“The cost is unbelievably phenomenal,” he said.
Maziarz said one easy way to reduce the costs would be to bar EBT cards from being used at casinos and strip clubs.
Both said they want residency requirements before people can access benefits, and the state should do drug and alcohol testing for people on public assistance.
Hawley and Maziarz agreed the state should have reached a deal on mandate relief before imposing a property tax cap on the local governments. The local municipalities, without relief from the cost drivers from the state, will be forced to slash non-mandated services and eat into their reserve funds to stay under the 2 percent cap.
The eight Western New York counties, including Orleans, all lost population between 2000 and 2010. Upstate has sluggish growth overall, while the country is seeing robust growth.
The loss of people pulls money out of the community. That includes retirees who head for other states, including the less tax-oppressive Pennsylvania, said Ken Pokalsky, vice president of government affairs for the New York Business Council.
“An astounding amount of income is leaving,” he said. “We’re losing a lot of wealth. A lot of people are leaving when they enter retirement.”
The legislators said less taxes and a better business environment would lead to more jobs and opportunities for people to be in the state.
Hawley and Maziarz both said they support fracking, but they think New York may have missed the opportunity due to endless studies and delays by the governor and the Legislature.
The industry has had a transformative impact in Pennsylvania and other states. The price of natural gas, however, has fallen and companies may not be pushing to invest in new areas right now.
Fracking could have been a huge boon to the state, particularly along the economically depressed Southern Tier, Maziarz said.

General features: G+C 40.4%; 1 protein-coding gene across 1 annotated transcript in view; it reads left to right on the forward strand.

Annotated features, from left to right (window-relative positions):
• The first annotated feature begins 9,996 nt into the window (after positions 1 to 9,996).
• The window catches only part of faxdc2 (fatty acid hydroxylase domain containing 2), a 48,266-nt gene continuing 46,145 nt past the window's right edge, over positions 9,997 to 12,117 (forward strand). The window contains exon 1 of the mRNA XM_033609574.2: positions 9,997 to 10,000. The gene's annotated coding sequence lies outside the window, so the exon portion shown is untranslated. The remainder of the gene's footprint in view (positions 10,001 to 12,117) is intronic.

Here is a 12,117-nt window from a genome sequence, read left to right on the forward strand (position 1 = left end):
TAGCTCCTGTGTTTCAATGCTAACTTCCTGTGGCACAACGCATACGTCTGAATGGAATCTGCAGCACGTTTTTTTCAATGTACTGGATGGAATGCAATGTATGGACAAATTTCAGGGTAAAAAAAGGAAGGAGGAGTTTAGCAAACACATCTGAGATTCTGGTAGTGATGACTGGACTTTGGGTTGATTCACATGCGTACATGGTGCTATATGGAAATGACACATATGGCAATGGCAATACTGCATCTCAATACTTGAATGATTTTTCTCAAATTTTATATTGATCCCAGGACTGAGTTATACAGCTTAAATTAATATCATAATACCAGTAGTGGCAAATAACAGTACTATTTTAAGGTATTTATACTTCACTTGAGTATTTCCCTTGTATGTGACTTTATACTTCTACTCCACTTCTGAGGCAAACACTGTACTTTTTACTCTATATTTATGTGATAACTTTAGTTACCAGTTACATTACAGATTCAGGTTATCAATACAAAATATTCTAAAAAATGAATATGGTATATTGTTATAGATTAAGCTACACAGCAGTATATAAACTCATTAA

“It could have created a lot of jobs and economic development,” he said. “I think we may have missed the boat on that one.”
The two legislators say there are working with local officials and Congressman Chris Collins for rural Broadband to be accessible in rural pockets of the county where there currently isn’t service. They said Collins may have an announcement soon about a Broadband initiative.
“It’s good for our children,” Maziarz said. “It’s the wave of the future.”
Casino in Henrietta
Hawley and Maziarz don’t support a new casino in Henrietta that would be run by the Seneca Nation of Indians. The Senecas haven’t submitted a formal proposal for the casino, but a developer said the tribe is talking about the project.
Marcia Tuohey, a former County Legislature chairwoman, now sits as the county’s’ representative on the Western Regional Off-Track Betting Corp. board of directors. WROTB owns Batavia Downs, which returns some of its profits from a video gaming center to Orleans and 14 other counties, as well as the cities of Rochester and Buffalo.
A casino in Henrietta would be devastating to the Downs, Tuohey said, and may mean no money would be shared with the member counties.
Hawley and Maziarz said the region may already be saturated with casinos, video gaming sites and Lotto games.
“It would just a redistribution of the same money from one area to the next,” Hawley said about the Henrietta casino.